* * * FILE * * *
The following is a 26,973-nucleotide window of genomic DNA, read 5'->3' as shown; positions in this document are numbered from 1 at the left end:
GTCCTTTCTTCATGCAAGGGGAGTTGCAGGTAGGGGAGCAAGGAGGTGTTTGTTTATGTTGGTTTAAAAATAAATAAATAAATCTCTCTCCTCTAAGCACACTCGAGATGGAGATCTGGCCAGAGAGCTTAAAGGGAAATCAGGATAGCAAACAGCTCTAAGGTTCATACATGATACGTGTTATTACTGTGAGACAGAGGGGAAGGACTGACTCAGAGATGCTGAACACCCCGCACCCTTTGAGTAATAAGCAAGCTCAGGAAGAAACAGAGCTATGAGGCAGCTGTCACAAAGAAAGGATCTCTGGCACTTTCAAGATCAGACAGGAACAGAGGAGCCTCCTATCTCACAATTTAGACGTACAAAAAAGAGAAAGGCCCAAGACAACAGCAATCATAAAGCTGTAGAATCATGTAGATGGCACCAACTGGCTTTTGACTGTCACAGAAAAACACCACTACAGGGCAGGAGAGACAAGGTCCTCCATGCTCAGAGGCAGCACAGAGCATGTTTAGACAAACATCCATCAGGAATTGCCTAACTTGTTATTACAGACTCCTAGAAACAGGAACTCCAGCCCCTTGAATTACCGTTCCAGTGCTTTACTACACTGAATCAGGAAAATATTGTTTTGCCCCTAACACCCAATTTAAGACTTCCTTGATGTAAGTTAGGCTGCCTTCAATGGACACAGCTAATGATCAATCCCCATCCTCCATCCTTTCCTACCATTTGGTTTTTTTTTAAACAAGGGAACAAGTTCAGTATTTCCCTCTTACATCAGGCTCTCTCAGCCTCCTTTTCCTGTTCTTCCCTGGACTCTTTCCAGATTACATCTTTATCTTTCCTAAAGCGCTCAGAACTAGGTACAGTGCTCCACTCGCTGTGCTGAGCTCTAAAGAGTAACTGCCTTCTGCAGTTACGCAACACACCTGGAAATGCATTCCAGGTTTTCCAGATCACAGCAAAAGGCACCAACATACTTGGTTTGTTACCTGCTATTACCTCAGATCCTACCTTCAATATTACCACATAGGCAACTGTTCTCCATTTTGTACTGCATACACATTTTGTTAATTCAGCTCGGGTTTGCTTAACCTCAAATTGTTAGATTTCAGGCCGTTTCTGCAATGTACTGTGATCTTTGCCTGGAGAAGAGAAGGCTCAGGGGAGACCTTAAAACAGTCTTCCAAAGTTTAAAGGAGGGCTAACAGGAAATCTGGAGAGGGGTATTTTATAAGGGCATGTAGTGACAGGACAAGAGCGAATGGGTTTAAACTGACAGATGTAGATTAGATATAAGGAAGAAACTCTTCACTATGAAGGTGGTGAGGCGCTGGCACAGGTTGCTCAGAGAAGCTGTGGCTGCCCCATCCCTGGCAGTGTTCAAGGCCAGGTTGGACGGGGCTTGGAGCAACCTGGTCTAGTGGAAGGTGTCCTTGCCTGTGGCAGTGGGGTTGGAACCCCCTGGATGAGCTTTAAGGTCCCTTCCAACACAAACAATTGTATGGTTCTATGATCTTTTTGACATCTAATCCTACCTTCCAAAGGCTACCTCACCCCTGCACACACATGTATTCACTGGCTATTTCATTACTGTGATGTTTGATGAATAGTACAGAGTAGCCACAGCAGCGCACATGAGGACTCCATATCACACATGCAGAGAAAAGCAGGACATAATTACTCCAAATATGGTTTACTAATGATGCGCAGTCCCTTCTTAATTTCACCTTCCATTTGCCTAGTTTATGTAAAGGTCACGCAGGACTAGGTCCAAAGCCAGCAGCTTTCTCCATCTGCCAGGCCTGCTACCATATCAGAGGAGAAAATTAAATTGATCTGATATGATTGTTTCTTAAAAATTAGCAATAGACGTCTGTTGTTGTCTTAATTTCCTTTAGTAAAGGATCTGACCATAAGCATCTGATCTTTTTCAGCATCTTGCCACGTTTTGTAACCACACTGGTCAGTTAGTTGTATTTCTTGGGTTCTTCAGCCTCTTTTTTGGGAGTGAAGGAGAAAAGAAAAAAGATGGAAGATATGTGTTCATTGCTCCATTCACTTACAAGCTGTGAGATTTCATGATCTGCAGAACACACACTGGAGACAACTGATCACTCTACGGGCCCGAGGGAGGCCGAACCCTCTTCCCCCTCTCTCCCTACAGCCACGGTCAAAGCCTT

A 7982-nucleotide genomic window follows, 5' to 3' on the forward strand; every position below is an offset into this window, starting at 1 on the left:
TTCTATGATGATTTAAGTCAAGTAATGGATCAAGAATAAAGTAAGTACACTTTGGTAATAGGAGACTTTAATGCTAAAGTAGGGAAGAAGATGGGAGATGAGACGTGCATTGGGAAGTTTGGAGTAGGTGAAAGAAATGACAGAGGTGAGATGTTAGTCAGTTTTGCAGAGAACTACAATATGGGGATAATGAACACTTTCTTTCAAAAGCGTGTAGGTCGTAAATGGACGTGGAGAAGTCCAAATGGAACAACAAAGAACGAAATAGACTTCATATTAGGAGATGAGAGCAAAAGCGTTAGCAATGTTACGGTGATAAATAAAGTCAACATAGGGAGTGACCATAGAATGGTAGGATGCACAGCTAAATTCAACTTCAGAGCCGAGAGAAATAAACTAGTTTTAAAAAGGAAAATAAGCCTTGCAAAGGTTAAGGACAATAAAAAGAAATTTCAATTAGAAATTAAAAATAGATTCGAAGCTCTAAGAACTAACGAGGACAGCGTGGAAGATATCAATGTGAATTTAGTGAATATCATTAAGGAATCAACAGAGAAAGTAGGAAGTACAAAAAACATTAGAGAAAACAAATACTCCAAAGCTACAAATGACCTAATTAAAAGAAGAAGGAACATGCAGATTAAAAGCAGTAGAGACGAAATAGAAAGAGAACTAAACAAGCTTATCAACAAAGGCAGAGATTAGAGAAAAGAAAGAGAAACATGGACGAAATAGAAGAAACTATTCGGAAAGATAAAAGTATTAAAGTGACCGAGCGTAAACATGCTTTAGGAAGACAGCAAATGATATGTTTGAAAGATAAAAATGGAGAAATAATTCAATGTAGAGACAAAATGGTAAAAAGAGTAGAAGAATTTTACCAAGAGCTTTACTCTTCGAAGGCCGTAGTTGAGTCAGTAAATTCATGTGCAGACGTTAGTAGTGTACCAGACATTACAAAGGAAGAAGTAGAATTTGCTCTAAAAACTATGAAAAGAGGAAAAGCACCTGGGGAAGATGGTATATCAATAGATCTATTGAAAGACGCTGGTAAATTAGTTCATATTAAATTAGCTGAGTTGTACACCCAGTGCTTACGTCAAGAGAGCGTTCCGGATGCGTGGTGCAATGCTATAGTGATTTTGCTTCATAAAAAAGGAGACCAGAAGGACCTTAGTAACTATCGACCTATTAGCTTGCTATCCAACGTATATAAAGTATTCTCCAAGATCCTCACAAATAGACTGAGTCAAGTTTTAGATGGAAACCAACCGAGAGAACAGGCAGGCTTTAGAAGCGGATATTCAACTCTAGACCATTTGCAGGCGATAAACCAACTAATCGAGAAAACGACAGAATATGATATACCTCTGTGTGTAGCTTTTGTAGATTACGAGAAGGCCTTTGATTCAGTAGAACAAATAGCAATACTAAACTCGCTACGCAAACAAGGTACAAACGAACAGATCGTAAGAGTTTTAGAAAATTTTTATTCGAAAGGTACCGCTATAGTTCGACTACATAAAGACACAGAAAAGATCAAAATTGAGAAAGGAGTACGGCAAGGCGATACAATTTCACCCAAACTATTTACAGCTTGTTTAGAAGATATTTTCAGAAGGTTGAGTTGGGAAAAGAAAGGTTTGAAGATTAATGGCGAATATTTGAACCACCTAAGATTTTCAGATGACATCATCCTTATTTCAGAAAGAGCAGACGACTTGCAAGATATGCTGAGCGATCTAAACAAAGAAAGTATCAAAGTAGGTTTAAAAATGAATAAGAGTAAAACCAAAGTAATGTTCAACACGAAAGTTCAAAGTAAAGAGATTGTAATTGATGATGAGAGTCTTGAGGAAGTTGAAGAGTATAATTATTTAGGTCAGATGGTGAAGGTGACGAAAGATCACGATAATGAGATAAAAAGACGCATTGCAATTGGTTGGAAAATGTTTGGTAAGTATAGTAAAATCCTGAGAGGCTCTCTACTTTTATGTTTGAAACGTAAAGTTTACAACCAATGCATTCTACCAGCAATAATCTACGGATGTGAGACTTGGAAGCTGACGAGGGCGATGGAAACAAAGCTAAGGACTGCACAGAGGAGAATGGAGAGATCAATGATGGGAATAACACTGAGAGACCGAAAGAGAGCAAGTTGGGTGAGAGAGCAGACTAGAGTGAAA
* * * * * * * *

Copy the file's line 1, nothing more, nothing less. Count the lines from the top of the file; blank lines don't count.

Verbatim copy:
The following is a 26,973-nucleotide window of genomic DNA, read 5'->3' as shown; positions in this document are numbered from 1 at the left end: